Sermons That Work

Zombie Ants, Baptism, and the Beloved, Epiphany 1 (A) – January 12, 2020

January 12, 2020

[RCL]: Isaiah 42:1-9; Psalm 29; Acts 10:34-43; Matthew 3:13-17

In the 1950s, a young Harvard professor, Dr. Ed Wilson, discovered something fascinating about ants. When an ant dies, after a couple of days, the other ants take it to the colony’s refuse pile where other dead ants and junk gets discarded. Ed Wilson discovered – after weeks of trial and error with a lab filled with the reeking odors of rotting dead things – that the smell that signaled an ant was dead was oleic acid. He ran an experiment in which he dabbed one of the living ants with the oleic acid, a substance not harmful to the ants in any way, and immediately a worker ant grabbed the living ant and hauled it off to the garbage pile. Only after a couple of hours of cleaning itself was the ant able to return from the garbage pile and resume life in the colony.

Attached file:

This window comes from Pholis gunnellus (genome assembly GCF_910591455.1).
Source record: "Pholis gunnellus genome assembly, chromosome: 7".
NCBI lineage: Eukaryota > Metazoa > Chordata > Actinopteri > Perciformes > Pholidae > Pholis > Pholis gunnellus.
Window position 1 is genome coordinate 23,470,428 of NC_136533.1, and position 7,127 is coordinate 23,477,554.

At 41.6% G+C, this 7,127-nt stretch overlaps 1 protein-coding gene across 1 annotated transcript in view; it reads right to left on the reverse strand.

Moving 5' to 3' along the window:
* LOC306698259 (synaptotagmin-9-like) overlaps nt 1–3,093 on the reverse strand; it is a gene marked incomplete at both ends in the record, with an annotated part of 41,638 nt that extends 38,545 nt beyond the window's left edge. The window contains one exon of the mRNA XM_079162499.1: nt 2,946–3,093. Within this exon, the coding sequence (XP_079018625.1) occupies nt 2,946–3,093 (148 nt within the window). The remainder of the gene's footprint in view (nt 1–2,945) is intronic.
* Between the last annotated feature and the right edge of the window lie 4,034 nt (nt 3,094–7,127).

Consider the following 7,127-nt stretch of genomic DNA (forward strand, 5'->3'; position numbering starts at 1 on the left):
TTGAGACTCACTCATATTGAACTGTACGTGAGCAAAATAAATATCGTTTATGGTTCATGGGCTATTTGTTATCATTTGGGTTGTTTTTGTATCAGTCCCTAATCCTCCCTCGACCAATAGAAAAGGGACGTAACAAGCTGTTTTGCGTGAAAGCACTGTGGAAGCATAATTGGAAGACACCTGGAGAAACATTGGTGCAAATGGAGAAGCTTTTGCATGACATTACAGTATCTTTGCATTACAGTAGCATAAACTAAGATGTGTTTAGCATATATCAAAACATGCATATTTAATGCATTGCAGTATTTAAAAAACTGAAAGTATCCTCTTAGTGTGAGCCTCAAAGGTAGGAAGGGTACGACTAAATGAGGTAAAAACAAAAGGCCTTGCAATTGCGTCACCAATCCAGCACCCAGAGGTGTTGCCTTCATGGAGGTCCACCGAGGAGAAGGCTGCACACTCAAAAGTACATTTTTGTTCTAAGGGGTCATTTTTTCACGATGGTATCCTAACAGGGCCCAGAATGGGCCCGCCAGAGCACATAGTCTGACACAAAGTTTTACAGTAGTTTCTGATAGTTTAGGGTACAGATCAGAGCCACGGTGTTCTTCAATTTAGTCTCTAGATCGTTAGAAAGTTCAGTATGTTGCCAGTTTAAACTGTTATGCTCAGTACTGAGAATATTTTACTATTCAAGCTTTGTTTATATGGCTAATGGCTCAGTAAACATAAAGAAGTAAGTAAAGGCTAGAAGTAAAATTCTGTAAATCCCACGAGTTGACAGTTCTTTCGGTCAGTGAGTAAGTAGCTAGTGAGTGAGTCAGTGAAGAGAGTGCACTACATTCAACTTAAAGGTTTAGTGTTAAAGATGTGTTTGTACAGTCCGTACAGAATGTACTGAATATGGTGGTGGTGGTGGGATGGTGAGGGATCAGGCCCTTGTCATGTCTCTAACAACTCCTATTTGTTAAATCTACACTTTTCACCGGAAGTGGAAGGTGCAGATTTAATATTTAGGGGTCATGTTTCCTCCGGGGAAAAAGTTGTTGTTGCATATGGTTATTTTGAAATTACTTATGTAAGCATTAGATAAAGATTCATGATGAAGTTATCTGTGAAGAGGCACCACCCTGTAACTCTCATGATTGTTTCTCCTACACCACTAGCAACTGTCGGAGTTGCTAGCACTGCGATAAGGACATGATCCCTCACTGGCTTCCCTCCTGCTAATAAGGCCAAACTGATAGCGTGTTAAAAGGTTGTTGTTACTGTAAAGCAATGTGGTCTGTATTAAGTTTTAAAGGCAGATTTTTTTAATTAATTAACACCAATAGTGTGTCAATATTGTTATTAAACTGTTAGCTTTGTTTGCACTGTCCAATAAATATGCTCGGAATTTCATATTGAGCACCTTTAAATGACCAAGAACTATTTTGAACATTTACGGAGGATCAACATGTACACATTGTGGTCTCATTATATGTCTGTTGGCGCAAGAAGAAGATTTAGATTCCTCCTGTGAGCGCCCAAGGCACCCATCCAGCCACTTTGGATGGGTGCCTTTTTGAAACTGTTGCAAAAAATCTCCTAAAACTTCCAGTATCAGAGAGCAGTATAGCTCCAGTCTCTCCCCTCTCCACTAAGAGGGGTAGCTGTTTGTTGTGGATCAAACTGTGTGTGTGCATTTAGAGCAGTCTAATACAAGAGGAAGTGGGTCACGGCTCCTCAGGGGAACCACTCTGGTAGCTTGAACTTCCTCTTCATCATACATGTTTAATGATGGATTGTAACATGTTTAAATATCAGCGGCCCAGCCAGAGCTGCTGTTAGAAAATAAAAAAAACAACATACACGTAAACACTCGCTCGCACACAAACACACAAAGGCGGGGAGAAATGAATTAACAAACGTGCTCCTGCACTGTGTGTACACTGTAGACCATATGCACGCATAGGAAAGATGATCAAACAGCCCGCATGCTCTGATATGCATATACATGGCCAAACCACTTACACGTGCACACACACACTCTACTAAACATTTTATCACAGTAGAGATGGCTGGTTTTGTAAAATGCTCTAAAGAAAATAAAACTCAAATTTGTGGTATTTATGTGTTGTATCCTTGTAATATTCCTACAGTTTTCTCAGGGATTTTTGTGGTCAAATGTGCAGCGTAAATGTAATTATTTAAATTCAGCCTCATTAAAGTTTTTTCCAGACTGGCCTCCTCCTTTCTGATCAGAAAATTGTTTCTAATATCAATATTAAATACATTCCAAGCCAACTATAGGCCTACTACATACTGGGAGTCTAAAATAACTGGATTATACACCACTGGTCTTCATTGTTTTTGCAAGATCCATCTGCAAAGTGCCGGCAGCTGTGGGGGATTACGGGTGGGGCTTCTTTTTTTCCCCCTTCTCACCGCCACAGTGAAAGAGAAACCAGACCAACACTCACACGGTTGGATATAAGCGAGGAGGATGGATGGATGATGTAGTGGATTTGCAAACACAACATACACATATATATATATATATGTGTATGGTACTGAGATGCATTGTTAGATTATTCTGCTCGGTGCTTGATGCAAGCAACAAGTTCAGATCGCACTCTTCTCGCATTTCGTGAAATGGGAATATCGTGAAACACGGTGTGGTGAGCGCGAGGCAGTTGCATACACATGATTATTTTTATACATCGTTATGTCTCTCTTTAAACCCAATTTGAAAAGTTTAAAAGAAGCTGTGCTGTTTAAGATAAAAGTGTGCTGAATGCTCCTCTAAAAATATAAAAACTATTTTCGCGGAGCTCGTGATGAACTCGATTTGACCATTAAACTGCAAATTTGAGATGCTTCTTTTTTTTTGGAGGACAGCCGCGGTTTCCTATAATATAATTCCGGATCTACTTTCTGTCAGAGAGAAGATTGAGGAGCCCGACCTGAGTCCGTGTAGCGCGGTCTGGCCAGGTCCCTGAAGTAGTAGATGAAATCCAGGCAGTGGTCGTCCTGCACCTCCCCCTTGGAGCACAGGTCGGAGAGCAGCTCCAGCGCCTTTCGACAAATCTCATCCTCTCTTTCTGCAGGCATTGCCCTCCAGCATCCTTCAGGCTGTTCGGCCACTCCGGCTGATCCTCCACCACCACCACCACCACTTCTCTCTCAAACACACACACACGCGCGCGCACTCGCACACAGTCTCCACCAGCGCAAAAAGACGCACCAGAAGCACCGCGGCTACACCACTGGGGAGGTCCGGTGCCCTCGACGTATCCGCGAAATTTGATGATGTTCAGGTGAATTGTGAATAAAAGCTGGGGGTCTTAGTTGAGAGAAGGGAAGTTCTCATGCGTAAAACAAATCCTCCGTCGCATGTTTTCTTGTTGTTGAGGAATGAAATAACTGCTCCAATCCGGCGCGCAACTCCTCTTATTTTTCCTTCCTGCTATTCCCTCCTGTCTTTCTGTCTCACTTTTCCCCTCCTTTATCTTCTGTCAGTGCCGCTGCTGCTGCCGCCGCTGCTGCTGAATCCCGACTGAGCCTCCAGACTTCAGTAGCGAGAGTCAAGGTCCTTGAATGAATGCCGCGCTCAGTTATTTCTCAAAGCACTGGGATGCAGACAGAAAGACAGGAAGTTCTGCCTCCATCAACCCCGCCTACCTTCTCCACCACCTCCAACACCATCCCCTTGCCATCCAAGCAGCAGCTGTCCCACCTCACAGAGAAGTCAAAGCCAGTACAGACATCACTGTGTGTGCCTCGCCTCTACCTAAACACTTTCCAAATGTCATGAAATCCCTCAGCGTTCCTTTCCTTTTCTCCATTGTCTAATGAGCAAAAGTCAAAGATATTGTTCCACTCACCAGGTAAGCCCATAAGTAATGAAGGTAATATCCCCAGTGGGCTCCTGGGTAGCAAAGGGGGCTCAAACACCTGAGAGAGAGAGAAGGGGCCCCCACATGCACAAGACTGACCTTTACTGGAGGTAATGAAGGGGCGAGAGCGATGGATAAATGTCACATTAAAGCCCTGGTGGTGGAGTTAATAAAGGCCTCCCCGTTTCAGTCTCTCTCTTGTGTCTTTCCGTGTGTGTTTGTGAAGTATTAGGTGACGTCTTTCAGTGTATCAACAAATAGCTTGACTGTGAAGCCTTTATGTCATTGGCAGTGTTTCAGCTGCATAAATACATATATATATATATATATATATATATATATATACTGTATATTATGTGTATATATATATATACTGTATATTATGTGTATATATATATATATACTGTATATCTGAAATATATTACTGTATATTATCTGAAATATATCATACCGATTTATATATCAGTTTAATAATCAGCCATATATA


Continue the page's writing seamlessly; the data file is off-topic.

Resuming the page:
Subsequent experiments have shown that when ants are dabbed in the oleic acid, they will often self-isolate themselves to the garbage pile until the smell has been cleaned off or wears away. In other words, the living ants act like they’re dead. One researcher affectionately calls these poor confused creatures “Zombie ants.” A recent study of Argentine ants discovered that ants produce both “life chemicals” and the “death chemicals” their whole lives; however, when an ant dies, it stops emitting the life pheromones. With nothing covering the smell of the “death chemical” of oleic acid, the other ants then know to bury their dead comrade. While there are no literal ants in the readings for the day, there is a powerful lesson to be connected to today’s Scripture.

Today’s lectionary readings pick up on a strong interconnected theme that runs through the whole of the canon. The prophecy in Isaiah, the poetic verses from the psalm, the account of Peter in the Acts of the Apostles, and indeed even the Gospel of Matthew all pick up on the theme that God reaches out beyond every boundary to draw people into God’s embrace. Today is the celebration of the Feast of the Baptism of Our Lord. The sacrament of baptism communicates God’s presence and God’s faithfulness. Baptism is simultaneously a sign of the love that flows from God’s heart and reaches beyond all boundaries.